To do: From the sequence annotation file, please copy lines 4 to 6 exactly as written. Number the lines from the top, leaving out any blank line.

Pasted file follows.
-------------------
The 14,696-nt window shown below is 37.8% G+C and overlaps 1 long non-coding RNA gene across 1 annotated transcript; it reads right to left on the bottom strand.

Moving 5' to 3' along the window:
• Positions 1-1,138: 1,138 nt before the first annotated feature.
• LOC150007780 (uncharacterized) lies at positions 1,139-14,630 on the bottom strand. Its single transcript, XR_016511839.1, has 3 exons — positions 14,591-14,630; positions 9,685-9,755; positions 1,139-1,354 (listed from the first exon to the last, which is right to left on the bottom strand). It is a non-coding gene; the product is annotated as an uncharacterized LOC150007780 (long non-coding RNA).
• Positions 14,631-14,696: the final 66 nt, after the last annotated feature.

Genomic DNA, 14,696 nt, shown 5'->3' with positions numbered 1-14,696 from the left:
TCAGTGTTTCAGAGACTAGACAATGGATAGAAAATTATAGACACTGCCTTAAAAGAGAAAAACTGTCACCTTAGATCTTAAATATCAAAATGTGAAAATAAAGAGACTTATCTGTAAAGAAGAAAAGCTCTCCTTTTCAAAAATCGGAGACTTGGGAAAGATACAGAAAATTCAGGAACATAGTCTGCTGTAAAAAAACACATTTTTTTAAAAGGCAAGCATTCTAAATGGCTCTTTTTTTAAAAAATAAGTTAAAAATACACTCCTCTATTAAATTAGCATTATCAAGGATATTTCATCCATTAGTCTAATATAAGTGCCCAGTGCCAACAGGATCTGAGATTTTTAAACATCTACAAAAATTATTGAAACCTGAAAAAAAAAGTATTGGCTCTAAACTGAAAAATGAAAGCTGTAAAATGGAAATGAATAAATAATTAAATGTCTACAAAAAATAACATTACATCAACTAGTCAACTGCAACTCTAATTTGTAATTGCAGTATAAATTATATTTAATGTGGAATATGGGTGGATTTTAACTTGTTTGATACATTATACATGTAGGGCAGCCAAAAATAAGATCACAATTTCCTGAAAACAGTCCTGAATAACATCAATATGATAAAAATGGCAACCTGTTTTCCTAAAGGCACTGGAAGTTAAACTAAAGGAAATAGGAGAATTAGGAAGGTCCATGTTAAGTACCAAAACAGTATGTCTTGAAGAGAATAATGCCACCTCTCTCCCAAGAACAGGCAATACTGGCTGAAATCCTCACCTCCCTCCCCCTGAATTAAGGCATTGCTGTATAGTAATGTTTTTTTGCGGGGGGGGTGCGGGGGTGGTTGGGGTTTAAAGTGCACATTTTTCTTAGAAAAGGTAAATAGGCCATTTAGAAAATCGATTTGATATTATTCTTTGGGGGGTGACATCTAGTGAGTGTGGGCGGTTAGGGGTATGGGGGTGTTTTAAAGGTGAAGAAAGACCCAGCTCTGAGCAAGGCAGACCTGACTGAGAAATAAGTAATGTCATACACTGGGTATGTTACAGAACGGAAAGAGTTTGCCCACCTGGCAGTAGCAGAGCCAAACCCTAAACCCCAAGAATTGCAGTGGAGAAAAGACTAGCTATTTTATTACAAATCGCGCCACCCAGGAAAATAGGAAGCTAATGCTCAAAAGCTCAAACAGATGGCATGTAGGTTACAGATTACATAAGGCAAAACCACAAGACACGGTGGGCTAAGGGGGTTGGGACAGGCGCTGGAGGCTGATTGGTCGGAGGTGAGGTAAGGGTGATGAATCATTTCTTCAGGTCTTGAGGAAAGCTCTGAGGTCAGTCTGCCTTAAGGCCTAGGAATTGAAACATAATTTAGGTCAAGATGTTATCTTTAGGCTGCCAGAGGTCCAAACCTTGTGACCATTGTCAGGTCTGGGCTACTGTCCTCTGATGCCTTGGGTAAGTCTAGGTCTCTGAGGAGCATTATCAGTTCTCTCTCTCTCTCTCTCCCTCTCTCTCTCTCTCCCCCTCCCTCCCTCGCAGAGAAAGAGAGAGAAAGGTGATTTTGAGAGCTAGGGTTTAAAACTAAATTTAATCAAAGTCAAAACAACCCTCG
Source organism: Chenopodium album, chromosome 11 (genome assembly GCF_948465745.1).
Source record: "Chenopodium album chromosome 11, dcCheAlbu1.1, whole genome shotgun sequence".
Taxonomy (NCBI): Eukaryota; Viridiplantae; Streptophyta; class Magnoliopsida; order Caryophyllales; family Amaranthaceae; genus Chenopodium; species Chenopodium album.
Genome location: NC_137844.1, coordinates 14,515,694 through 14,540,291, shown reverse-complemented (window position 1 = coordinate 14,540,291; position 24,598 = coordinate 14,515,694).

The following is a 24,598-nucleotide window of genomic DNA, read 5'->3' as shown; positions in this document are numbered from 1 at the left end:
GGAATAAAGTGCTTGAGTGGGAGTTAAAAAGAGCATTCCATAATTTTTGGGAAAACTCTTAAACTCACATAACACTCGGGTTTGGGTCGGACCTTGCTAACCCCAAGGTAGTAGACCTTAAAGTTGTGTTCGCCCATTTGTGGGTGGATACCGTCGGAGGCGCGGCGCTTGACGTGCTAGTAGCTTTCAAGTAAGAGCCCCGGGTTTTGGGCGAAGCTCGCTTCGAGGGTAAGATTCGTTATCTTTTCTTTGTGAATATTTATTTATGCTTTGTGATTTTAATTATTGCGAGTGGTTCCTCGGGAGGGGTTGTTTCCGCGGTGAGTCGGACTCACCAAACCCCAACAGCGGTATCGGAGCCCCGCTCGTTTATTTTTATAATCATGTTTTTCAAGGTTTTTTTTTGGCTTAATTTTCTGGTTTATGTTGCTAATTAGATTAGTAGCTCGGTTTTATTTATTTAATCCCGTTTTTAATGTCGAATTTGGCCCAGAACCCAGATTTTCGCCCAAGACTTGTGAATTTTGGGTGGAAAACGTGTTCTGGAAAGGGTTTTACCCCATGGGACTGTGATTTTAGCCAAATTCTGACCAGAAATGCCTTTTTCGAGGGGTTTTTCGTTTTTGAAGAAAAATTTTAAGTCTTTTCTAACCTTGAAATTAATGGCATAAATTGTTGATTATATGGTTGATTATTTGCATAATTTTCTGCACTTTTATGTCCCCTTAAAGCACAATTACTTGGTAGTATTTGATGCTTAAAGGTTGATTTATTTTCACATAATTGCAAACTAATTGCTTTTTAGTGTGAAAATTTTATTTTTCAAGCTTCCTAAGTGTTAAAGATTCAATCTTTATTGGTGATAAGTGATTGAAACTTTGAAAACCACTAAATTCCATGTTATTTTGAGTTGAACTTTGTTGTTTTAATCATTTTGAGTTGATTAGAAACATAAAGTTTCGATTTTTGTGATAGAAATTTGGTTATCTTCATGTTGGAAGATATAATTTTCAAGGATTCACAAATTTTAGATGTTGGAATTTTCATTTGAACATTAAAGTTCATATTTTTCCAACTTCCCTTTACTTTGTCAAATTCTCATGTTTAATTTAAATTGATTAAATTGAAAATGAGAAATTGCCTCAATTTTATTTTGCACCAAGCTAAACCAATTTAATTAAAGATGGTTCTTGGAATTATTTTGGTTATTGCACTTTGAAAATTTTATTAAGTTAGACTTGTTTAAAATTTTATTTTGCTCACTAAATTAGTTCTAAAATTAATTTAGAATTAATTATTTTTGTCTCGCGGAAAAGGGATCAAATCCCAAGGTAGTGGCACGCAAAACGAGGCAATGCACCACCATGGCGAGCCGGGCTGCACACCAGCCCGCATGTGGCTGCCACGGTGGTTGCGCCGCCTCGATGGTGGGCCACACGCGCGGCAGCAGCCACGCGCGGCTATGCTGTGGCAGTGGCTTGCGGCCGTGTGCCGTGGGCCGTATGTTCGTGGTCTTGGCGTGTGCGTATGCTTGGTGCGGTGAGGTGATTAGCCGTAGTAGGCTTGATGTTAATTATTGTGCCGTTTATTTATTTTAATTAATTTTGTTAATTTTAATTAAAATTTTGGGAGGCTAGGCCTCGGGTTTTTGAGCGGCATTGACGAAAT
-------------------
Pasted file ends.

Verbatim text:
• LOC150007780 (uncharacterized) lies at positions 1,139-14,630 on the bottom strand. Its single transcript, XR_016511839.1, has 3 exons — positions 14,591-14,630; positions 9,685-9,755; positions 1,139-1,354 (listed from the first exon to the last, which is right to left on the bottom strand). It is a non-coding gene; the product is annotated as an uncharacterized LOC150007780 (long non-coding RNA).
• Positions 14,631-14,696: the final 66 nt, after the last annotated feature.

Genomic DNA, 14,696 nt, shown 5'->3' with positions numbered 1-14,696 from the left: